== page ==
"That's not really the point. These people are doing something they shouldn't be doing in the first place. Besides, there are lots of ways to restrict Internet access besides cutting it off entirely".TIPO added that The P2P amendment will "significantly redress the problems of copyright infringement" in a statement. The new laws will also give ISPs ‘safe harbour’ protection although this is balanced by provisions ensure rights owners can have infringing content removed – Billboard says that the new law is based on the 2005 U.S. Supreme Court decision against Grokster and that the ISP liability amendment allows rights holders to either claim their rights via judicial proceedings, or else follow a "notice and takedown" procedure to have copyright infringing content removed.
Wednesday, 29 April 2009
Taiwan adopts "three strikes" law
Taiwan's legislature has passed an amendment to the island's Copyright Act aimed at discouraging digital copyright infringement over peer-to-peer networks and increasing the responsibility of Internet Service Providers. First off, the country has adopted the much debated ‘three strikes’ system where web users who continue to access unlicensed sources of content after receiving two warnings could lose their internet connections – or at least have access restricted. Whilst a number of countries have looked at this system, so far only France and New Zealand have seriously considered implementing 'three strikes' into law. In France the much criticised proposals are still working their way through the French parliament after a temporary set back when the government failed to get a majority in the National Assembley just before Easter. In New Zealand the Government is still trying to work out how to implement their new law.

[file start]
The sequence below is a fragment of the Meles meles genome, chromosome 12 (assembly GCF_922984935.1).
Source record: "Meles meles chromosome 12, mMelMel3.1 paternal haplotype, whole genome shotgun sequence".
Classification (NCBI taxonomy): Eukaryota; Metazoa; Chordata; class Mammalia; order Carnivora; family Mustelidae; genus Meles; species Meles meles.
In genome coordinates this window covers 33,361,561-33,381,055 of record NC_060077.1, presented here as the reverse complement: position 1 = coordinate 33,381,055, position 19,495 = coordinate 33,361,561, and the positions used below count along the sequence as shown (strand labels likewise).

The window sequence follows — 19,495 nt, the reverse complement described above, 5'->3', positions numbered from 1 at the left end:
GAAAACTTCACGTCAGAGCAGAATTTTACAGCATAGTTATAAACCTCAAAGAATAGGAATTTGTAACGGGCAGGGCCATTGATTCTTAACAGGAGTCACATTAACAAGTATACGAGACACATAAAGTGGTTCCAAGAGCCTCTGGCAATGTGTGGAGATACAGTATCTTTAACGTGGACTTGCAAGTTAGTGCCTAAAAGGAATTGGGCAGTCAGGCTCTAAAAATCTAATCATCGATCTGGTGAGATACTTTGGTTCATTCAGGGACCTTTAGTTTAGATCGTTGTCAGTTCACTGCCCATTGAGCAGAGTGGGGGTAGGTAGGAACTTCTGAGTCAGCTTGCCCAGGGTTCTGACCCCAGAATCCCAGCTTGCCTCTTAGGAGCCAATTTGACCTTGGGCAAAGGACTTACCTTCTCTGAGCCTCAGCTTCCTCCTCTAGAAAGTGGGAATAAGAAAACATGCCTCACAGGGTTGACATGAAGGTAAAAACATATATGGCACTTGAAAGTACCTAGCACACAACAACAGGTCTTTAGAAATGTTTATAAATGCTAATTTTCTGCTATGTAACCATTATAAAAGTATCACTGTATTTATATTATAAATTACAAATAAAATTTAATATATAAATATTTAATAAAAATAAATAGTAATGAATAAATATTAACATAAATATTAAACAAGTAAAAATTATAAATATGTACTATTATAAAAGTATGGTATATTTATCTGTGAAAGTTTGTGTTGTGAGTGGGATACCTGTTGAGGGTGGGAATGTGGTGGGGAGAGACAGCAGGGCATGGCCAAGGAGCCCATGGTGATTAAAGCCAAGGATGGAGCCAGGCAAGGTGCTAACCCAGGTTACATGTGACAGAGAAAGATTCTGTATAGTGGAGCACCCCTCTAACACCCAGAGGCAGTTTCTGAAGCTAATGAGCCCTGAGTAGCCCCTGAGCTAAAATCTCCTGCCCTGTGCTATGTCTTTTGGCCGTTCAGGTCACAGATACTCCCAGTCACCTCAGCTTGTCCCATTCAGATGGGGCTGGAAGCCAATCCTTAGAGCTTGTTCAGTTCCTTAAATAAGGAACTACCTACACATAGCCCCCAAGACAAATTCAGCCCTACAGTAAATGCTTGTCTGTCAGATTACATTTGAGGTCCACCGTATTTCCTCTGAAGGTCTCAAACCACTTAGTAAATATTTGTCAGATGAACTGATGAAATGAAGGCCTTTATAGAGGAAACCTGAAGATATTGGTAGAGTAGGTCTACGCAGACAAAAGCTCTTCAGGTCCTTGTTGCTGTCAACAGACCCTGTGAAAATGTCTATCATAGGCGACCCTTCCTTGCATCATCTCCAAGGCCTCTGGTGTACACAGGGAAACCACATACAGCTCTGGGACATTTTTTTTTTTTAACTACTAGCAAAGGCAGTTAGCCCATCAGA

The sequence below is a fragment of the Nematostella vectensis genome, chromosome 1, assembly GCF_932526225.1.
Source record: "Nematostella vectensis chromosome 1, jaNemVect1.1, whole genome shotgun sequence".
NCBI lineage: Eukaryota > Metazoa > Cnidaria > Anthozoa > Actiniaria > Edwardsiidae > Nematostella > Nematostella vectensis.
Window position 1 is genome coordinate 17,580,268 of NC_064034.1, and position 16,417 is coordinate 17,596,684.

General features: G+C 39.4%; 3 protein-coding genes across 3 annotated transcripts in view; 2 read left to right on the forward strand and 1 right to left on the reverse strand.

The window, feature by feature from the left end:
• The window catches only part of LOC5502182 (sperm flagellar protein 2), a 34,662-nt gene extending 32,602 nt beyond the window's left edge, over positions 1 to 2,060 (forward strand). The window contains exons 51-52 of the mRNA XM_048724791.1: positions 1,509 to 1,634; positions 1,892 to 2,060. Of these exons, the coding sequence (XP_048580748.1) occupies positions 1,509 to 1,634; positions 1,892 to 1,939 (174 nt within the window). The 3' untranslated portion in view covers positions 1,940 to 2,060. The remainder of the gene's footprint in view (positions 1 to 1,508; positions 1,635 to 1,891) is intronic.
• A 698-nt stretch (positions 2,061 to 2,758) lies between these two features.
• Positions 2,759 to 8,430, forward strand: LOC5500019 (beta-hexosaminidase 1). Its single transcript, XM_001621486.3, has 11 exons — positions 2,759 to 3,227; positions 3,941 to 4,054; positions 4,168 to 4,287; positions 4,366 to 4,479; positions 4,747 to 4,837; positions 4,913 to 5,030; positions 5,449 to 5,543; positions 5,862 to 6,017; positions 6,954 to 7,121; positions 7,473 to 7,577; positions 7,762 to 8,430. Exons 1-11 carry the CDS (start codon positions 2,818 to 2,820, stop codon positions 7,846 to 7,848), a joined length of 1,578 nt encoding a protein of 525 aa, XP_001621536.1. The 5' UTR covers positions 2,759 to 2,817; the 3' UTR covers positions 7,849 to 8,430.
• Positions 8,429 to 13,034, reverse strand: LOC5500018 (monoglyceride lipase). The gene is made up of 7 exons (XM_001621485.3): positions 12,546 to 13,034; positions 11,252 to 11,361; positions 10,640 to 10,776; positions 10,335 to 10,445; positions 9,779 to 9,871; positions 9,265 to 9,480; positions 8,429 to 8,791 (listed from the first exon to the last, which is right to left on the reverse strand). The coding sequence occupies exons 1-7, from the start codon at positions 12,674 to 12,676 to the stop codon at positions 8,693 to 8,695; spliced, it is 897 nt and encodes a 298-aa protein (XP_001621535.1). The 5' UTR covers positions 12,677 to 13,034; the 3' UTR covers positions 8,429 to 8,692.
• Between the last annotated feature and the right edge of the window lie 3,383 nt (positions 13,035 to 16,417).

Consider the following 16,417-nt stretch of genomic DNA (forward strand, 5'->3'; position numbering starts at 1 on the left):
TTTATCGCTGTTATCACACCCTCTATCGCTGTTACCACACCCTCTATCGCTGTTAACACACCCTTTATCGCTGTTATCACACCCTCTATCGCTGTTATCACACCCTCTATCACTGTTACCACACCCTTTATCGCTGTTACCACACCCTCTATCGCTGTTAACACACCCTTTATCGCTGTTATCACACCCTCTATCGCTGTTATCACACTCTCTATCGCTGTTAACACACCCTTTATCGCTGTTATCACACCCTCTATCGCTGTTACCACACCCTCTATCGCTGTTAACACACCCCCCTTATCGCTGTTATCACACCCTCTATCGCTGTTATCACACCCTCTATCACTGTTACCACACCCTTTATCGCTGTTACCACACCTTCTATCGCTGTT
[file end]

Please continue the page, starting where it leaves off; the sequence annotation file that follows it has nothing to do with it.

The Taiwanese government has introduced the system in order to achieve its two stated aims of cracking down on internet piracy - without flooding the courts with lawsuits from foreign content owners against the providers of file-sharing services or individual file-sharers further overburdening struggling court. It seems the new law means that repeat offenders will have their internet access "restricted" rather than automatically cut off. That could mean temporary suspensions rather than long term denial of service, something that might appease consumer rights bodies as well as the ISPs who don’t want to lose customers (although they equally don’t want to be liable for customers' illegal downloading activities).
Commenting on reports that ISPs could cut off consumers who have downloaded illegal content by mistake, Margaret Chen, Deputy Director General of Taiwan's Intellectual Property Office (TIPO), told reporters: